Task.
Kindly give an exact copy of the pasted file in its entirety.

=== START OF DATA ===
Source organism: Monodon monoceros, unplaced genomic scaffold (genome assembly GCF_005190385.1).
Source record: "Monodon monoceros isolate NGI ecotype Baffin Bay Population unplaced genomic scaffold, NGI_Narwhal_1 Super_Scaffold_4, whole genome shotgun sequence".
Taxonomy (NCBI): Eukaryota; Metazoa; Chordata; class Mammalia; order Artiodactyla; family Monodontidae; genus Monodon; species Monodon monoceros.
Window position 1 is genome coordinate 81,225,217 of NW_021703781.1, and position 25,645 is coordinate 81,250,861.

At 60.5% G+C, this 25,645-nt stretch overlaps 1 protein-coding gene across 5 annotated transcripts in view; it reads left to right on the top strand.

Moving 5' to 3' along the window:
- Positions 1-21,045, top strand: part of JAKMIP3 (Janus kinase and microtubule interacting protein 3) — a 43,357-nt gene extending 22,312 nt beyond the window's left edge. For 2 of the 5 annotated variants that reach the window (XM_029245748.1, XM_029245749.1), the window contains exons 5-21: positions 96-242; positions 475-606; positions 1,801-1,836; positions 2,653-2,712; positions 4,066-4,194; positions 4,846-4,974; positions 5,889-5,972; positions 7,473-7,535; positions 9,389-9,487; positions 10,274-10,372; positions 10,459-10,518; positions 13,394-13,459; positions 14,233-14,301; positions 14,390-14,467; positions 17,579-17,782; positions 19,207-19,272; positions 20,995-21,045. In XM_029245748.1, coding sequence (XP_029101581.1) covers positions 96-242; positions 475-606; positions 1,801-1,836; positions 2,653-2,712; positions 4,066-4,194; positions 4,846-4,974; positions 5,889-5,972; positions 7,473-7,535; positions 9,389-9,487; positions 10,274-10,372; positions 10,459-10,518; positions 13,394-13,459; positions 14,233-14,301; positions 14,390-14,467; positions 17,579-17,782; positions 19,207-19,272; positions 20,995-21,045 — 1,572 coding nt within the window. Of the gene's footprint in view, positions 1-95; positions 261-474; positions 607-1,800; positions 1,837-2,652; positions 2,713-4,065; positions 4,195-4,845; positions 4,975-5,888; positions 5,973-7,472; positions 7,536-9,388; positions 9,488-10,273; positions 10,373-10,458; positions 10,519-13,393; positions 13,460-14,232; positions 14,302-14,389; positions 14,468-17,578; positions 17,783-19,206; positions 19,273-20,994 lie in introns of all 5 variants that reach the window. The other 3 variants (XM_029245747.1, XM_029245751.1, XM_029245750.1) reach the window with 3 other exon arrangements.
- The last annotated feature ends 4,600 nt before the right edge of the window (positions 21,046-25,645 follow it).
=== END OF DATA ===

Source organism: Monodon monoceros, unplaced genomic scaffold (genome assembly GCF_005190385.1).
Source record: "Monodon monoceros isolate NGI ecotype Baffin Bay Population unplaced genomic scaffold, NGI_Narwhal_1 Super_Scaffold_4, whole genome shotgun sequence".
Taxonomy (NCBI): Eukaryota; Metazoa; Chordata; class Mammalia; order Artiodactyla; family Monodontidae; genus Monodon; species Monodon monoceros.
Window position 1 is genome coordinate 81,225,217 of NW_021703781.1, and position 25,645 is coordinate 81,250,861.

At 60.5% G+C, this 25,645-nt stretch overlaps 1 protein-coding gene across 5 annotated transcripts in view; it reads left to right on the top strand.

Moving 5' to 3' along the window:
- Positions 1-21,045, top strand: part of JAKMIP3 (Janus kinase and microtubule interacting protein 3) — a 43,357-nt gene extending 22,312 nt beyond the window's left edge. For 2 of the 5 annotated variants that reach the window (XM_029245748.1, XM_029245749.1), the window contains exons 5-21: positions 96-242; positions 475-606; positions 1,801-1,836; positions 2,653-2,712; positions 4,066-4,194; positions 4,846-4,974; positions 5,889-5,972; positions 7,473-7,535; positions 9,389-9,487; positions 10,274-10,372; positions 10,459-10,518; positions 13,394-13,459; positions 14,233-14,301; positions 14,390-14,467; positions 17,579-17,782; positions 19,207-19,272; positions 20,995-21,045. In XM_029245748.1, coding sequence (XP_029101581.1) covers positions 96-242; positions 475-606; positions 1,801-1,836; positions 2,653-2,712; positions 4,066-4,194; positions 4,846-4,974; positions 5,889-5,972; positions 7,473-7,535; positions 9,389-9,487; positions 10,274-10,372; positions 10,459-10,518; positions 13,394-13,459; positions 14,233-14,301; positions 14,390-14,467; positions 17,579-17,782; positions 19,207-19,272; positions 20,995-21,045 — 1,572 coding nt within the window. Of the gene's footprint in view, positions 1-95; positions 261-474; positions 607-1,800; positions 1,837-2,652; positions 2,713-4,065; positions 4,195-4,845; positions 4,975-5,888; positions 5,973-7,472; positions 7,536-9,388; positions 9,488-10,273; positions 10,373-10,458; positions 10,519-13,393; positions 13,460-14,232; positions 14,302-14,389; positions 14,468-17,578; positions 17,783-19,206; positions 19,273-20,994 lie in introns of all 5 variants that reach the window. The other 3 variants (XM_029245747.1, XM_029245751.1, XM_029245750.1) reach the window with 3 other exon arrangements.
- The last annotated feature ends 4,600 nt before the right edge of the window (positions 21,046-25,645 follow it).